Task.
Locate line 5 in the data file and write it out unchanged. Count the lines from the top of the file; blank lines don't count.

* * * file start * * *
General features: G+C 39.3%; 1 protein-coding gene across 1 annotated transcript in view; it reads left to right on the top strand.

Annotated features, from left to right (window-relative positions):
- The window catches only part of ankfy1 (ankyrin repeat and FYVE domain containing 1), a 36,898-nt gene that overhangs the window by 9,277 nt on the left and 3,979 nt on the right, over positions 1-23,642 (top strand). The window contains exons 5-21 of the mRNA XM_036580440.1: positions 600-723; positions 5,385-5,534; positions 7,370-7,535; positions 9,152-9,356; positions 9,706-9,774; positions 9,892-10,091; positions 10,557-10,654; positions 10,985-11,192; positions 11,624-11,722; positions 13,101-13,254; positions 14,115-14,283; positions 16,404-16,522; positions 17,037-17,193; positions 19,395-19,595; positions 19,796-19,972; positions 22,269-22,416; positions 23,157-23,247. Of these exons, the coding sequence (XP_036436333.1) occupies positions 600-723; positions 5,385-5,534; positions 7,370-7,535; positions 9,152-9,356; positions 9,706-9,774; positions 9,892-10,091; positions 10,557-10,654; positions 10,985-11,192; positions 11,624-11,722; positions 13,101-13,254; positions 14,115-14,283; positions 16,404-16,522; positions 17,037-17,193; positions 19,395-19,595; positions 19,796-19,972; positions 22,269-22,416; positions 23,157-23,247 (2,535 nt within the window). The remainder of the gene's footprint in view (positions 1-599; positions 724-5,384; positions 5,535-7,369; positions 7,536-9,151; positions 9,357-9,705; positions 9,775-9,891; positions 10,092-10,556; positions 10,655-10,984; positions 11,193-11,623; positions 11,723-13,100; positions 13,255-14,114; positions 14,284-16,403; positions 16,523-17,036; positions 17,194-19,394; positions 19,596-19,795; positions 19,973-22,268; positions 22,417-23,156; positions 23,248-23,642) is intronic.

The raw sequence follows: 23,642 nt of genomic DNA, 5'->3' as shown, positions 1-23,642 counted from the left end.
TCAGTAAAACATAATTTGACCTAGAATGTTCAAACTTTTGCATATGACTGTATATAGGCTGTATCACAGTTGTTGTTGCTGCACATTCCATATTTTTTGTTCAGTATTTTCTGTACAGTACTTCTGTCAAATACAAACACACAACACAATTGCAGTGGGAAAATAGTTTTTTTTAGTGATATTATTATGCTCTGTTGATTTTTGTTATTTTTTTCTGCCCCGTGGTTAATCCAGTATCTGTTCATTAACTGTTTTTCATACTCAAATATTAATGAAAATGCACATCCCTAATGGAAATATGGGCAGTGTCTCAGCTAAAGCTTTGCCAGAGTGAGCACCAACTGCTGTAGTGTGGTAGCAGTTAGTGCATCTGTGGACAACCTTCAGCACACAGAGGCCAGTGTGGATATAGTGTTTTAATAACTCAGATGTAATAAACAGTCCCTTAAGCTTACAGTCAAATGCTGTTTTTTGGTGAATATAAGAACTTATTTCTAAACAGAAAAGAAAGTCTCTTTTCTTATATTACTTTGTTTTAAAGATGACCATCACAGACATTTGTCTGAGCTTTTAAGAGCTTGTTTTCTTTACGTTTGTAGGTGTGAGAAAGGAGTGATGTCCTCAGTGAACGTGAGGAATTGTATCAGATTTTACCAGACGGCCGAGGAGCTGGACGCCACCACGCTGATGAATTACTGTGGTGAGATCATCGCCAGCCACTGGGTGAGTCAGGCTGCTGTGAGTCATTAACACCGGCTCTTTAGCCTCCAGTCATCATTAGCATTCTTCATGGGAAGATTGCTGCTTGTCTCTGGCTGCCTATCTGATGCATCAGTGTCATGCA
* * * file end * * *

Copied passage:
TCAGTAAAACATAATTTGACCTAGAATGTTCAAACTTTTGCATATGACTGTATATAGGCTGTATCACAGTTGTTGTTGCTGCACATTCCATATTTTTTGTTCAGTATTTTCTGTACAGTACTTCTGTCAAATACAAACACACAACACAATTGCAGTGGGAAAATAGTTTTTTTTAGTGATATTATTATGCTCTGTTGATTTTTGTTATTTTTTTCTGCCCCGTGGTTAATCCAGTATCTGTTCATTAACTGTTTTTCATACTCAAATATTAATGAAAATGCACATCCCTAATGGAAATATGGGCAGTGTCTCAGCTAAAGCTTTGCCAGAGTGAGCACCAACTGCTGTAGTGTGGTAGCAGTTAGTGCATCTGTGGACAACCTTCAGCACACAGAGGCCAGTGTGGATATAGTGTTTTAATAACTCAGATGTAATAAACAGTCCCTTAAGCTTACAGTCAAATGCTGTTTTTTGGTGAATATAAGAACTTATTTCTAAACAGAAAAGAAAGTCTCTTTTCTTATATTACTTTGTTTTAAAGATGACCATCACAGACATTTGTCTGAGCTTTTAAGAGCTTGTTTTCTTTACGTTTGTAGGTGTGAGAAAGGAGTGATGTCCTCAGTGAACGTGAGGAATTGTATCAGATTTTACCAGACGGCCGAGGAGCTGGACGCCACCACGCTGATGAATTACTGTGGTGAGATCATCGCCAGCCACTGGGTGAGTCAGGCTGCTGTGAGTCATTAACACCGGCTCTTTAGCCTCCAGTCATCATTAGCATTCTTCATGGGAAGATTGCTGCTTGTCTCTGGCTGCCTATCTGATGCATCAGTGTCATGCA